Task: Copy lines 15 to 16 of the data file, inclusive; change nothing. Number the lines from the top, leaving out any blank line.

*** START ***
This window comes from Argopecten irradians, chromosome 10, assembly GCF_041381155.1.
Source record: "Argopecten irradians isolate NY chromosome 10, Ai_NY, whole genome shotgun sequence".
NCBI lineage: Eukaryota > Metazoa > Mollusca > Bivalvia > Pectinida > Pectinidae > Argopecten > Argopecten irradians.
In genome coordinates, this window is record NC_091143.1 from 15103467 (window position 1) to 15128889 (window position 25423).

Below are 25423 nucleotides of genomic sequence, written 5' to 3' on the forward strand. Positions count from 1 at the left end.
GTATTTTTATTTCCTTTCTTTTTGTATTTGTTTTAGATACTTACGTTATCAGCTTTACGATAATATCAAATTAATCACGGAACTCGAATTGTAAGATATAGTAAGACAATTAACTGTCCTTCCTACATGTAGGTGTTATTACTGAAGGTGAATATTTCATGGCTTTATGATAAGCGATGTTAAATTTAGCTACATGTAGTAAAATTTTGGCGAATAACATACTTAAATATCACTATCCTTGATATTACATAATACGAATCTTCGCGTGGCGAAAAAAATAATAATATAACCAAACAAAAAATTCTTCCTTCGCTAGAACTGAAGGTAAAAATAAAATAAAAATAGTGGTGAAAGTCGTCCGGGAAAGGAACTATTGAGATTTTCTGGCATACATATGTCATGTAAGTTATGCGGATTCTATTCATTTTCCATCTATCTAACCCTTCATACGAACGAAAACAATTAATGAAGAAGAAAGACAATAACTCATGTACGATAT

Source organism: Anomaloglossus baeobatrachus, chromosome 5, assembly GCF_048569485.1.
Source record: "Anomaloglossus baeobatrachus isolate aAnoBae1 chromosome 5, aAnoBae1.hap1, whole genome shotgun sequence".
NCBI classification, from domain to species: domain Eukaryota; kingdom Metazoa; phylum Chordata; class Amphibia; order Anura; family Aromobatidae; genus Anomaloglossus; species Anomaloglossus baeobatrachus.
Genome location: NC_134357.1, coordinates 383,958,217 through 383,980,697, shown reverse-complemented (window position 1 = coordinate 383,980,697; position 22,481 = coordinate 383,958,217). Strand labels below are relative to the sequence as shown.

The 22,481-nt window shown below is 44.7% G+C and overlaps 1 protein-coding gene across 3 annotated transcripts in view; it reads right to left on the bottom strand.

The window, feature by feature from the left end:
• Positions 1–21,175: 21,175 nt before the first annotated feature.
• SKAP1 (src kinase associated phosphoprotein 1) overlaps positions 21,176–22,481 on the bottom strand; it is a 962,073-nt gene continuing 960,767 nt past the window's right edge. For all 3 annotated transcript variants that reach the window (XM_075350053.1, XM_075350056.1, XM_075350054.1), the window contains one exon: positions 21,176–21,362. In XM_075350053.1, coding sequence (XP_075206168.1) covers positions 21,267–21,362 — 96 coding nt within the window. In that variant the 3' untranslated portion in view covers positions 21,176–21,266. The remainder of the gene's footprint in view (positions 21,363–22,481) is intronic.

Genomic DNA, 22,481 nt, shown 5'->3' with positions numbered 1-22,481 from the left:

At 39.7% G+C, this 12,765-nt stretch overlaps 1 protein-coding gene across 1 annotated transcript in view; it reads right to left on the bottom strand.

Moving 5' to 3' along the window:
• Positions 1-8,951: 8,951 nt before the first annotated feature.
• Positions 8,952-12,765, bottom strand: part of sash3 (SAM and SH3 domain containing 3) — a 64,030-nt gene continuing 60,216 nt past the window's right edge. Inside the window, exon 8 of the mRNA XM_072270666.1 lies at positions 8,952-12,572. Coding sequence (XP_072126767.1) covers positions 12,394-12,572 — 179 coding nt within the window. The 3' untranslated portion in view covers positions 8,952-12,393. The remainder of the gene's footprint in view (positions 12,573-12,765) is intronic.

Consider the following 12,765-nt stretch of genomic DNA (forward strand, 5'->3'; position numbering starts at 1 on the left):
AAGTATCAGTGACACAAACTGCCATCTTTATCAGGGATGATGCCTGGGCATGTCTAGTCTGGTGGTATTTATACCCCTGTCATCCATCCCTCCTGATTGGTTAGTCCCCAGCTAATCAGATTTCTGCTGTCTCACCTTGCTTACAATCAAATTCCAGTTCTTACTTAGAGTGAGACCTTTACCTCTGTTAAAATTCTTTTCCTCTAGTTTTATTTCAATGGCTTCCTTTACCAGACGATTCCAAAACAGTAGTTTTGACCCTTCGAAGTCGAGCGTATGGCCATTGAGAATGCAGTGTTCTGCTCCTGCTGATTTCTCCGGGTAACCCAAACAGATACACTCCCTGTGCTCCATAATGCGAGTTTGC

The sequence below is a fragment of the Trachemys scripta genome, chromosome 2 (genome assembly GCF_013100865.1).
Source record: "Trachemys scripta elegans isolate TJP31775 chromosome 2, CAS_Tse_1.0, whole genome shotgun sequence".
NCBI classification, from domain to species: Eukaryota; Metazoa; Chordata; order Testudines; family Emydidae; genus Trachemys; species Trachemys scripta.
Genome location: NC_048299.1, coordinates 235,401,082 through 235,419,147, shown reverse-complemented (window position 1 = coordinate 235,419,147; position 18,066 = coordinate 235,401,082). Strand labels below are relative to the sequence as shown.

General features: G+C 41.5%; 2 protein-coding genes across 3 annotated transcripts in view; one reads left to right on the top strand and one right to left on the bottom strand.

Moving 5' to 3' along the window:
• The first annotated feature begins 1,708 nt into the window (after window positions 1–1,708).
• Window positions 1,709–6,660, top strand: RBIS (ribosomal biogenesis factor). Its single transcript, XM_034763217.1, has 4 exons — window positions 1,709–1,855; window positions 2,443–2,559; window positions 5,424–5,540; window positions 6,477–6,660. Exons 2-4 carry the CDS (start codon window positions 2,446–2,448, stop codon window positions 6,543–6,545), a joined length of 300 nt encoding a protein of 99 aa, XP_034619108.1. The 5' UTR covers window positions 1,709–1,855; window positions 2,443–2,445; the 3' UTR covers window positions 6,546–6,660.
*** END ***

Genomic DNA, 22,481 nt, shown 5'->3' with positions numbered 1-22,481 from the left:

At 39.7% G+C, this 12,765-nt stretch overlaps 1 protein-coding gene across 1 annotated transcript in view; it reads right to left on the bottom strand.